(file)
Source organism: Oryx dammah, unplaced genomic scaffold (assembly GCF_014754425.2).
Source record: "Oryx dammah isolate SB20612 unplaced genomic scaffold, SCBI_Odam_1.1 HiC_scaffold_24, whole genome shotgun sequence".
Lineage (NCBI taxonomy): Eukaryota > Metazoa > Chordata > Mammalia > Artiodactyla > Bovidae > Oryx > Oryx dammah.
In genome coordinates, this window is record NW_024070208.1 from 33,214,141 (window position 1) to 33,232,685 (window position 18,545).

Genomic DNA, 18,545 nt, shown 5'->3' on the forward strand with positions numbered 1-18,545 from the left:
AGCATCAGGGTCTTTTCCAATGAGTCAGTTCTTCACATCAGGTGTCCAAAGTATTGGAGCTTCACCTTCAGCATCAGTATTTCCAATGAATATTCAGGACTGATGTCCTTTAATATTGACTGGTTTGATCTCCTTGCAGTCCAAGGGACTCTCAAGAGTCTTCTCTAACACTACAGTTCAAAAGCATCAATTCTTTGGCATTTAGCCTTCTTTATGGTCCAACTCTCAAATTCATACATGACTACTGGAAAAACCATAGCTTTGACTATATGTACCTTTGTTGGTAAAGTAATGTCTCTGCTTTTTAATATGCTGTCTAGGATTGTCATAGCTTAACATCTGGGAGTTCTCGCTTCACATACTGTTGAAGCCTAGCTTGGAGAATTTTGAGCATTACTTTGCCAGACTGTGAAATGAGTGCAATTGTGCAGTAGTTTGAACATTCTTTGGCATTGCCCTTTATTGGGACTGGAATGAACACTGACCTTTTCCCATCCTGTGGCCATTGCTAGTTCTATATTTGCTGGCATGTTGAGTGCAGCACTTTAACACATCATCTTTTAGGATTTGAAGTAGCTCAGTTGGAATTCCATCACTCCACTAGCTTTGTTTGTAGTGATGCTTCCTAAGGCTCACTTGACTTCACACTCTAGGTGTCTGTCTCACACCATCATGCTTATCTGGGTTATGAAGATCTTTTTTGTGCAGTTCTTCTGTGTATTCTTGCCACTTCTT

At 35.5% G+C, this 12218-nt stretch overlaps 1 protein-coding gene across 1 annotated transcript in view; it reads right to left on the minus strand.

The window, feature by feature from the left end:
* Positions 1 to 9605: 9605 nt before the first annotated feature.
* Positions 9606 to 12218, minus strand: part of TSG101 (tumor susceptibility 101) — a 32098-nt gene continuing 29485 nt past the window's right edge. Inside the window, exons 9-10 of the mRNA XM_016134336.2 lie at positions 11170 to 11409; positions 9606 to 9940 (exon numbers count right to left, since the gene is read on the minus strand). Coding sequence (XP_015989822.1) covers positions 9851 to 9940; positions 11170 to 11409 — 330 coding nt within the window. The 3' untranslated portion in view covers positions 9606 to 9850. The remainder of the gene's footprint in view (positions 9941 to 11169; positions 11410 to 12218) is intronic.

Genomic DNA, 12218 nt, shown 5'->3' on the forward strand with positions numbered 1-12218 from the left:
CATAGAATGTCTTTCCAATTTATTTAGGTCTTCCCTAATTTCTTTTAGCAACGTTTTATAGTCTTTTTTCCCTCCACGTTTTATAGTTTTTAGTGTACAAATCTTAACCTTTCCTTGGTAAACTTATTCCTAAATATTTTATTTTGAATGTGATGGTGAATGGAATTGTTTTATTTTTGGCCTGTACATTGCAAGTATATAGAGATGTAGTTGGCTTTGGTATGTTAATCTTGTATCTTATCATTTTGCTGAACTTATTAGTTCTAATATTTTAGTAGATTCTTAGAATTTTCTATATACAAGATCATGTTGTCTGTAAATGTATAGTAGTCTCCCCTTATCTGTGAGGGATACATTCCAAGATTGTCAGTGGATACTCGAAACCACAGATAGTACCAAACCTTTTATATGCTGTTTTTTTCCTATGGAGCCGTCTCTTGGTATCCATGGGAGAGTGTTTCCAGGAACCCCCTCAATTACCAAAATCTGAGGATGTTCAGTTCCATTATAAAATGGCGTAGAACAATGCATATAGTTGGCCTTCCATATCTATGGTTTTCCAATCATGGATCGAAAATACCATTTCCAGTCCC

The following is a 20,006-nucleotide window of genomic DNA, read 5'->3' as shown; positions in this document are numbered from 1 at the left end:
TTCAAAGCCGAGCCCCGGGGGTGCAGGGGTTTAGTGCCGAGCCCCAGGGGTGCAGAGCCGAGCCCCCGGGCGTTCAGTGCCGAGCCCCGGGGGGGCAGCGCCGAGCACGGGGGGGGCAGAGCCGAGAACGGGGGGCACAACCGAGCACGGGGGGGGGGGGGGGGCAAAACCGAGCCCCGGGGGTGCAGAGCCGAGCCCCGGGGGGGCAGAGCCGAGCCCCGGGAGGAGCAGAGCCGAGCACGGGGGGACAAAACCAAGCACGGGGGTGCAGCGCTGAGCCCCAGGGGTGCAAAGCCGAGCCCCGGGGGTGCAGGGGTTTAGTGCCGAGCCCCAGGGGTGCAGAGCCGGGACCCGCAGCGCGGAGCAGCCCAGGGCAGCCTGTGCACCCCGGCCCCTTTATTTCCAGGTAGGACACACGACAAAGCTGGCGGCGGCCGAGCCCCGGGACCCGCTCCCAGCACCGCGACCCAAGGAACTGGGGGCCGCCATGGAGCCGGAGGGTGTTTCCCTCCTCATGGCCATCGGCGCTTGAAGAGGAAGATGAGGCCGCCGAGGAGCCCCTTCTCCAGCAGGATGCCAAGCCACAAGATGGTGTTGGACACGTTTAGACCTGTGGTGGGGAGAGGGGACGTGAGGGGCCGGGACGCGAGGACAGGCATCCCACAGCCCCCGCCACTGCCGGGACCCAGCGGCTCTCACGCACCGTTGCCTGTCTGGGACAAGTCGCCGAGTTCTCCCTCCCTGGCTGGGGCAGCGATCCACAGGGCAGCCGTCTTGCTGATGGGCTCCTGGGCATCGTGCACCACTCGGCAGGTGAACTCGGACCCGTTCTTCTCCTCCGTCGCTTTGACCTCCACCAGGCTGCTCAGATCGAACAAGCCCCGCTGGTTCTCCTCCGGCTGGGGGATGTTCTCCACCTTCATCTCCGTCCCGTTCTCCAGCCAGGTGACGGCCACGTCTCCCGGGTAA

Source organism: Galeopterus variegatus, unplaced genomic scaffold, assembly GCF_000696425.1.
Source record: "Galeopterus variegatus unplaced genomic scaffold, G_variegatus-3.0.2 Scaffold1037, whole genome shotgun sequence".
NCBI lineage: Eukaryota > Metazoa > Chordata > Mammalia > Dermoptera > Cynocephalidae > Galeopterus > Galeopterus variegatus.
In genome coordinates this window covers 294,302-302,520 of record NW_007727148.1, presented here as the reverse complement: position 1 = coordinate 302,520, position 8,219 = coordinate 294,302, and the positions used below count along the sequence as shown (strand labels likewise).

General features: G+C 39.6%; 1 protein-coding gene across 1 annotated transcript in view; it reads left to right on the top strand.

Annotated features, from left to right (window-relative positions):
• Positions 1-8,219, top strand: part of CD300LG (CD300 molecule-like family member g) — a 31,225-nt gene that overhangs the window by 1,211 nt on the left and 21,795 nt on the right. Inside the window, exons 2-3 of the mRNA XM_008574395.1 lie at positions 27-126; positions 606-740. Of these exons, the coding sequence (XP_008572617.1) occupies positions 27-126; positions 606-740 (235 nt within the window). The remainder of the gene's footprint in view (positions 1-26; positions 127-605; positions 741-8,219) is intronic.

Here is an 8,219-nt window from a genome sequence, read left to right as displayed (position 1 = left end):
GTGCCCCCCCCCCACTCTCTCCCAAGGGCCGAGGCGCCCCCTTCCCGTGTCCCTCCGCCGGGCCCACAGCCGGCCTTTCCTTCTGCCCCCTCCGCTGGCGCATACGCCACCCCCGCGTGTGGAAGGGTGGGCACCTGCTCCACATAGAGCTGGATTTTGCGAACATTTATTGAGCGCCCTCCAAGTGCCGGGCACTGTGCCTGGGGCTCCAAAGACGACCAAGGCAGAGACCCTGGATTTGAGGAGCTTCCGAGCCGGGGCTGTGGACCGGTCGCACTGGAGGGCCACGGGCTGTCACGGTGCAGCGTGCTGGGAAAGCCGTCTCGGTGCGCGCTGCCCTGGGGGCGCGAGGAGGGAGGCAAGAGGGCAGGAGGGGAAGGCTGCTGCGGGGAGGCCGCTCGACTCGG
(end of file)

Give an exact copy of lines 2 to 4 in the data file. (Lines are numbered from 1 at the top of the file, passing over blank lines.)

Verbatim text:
Source record: "Oryx dammah isolate SB20612 unplaced genomic scaffold, SCBI_Odam_1.1 HiC_scaffold_24, whole genome shotgun sequence".
Lineage (NCBI taxonomy): Eukaryota > Metazoa > Chordata > Mammalia > Artiodactyla > Bovidae > Oryx > Oryx dammah.
In genome coordinates, this window is record NW_024070208.1 from 33,214,141 (window position 1) to 33,232,685 (window position 18,545).